However, this ongoing conflict has led the Armed Forces to resort to dirty war tactics that have targeted civilian populations first and foremost, either directly, as was the case in the 1970s and 1980s, or indirectly, through paramilitary proxies funded by narcotrafficking, as we’ve seen since the 1990s.
Today, under the guise of a “democratic security strategy” designed with the assistance and paid for primarily by the government of the United States, these dirty-war tactics in the name of counter-insurgency have supposedly been put in check, while successfully pushing back the guerillas in the process. Indeed, in the eyes of the government, there is no internal conflict in Colombia, but rampant terrorism that, slowly but surely, is being militarily defeated.
The apparent progress made on the battlefield against the guerillas of FARC over the last two to three years is presented to the public as good news that must continue, lest we fall back into the state of battlefield ineptitude and corruption that characterized the military’s response to the armed insurgencies for decades.
The latest revelations about the military’s use of “false positives” – that is, the brutal killing of innocents to demonstrate success in the war against “terrorism” - are nothing but aberrations in today’s Colombia, rectified in the eyes of public opinion by a high profile press conference called by the President where, with considerable indignation and authority, he announced the dismissal of some of these “rogue elements.” From Uribe’s perspective, the disgraced officers that committed these atrocities make the rest of the “well-respected” institution of the Armed Forces look bad.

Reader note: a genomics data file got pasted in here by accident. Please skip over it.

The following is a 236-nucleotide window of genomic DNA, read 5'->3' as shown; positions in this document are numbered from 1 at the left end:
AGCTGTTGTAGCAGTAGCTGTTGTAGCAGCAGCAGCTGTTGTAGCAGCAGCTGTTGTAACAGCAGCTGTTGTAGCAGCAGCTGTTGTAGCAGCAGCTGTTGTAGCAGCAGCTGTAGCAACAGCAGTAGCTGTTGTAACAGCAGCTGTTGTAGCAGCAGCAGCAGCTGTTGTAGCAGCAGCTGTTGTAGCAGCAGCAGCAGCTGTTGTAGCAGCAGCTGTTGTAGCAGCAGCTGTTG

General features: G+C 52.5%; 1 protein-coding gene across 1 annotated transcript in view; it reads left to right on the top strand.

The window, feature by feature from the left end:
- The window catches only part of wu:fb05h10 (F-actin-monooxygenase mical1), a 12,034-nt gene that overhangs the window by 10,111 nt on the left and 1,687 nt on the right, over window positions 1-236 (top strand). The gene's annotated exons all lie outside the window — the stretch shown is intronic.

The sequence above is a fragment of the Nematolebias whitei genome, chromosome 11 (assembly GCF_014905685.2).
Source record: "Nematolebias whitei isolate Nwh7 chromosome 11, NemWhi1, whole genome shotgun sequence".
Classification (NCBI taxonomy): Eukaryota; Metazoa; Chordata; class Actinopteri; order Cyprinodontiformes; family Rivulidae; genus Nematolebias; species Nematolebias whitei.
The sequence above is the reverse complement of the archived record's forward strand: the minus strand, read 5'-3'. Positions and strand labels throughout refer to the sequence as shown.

The arrogant, almost authoritarian example he provides for the Generals and Colonels under his command – that is, to do things his way regardless of the consequences – is never presented as part of the problem. Could it be possible that Uribe’s constant accusations of “guerilla infiltration” in every manifestation of public discontent may be having an effect on the way army officers perceive innocent civilians in the countryside?
Meanwhile, meticulously-researched reports about this policy of terror being waged by Colombian security forces against non-combatants, put out by human rights organizations such as Amnesty International and the Fellowship of Reconciliation, are conveniently written off by the President and his ministers as having a deliberately political agenda. It is no coincidence that these issues are on the agenda of the Popular Minga, although one would be hard pressed to find any mention of it in the countless media reports about the protests over the last 18 days.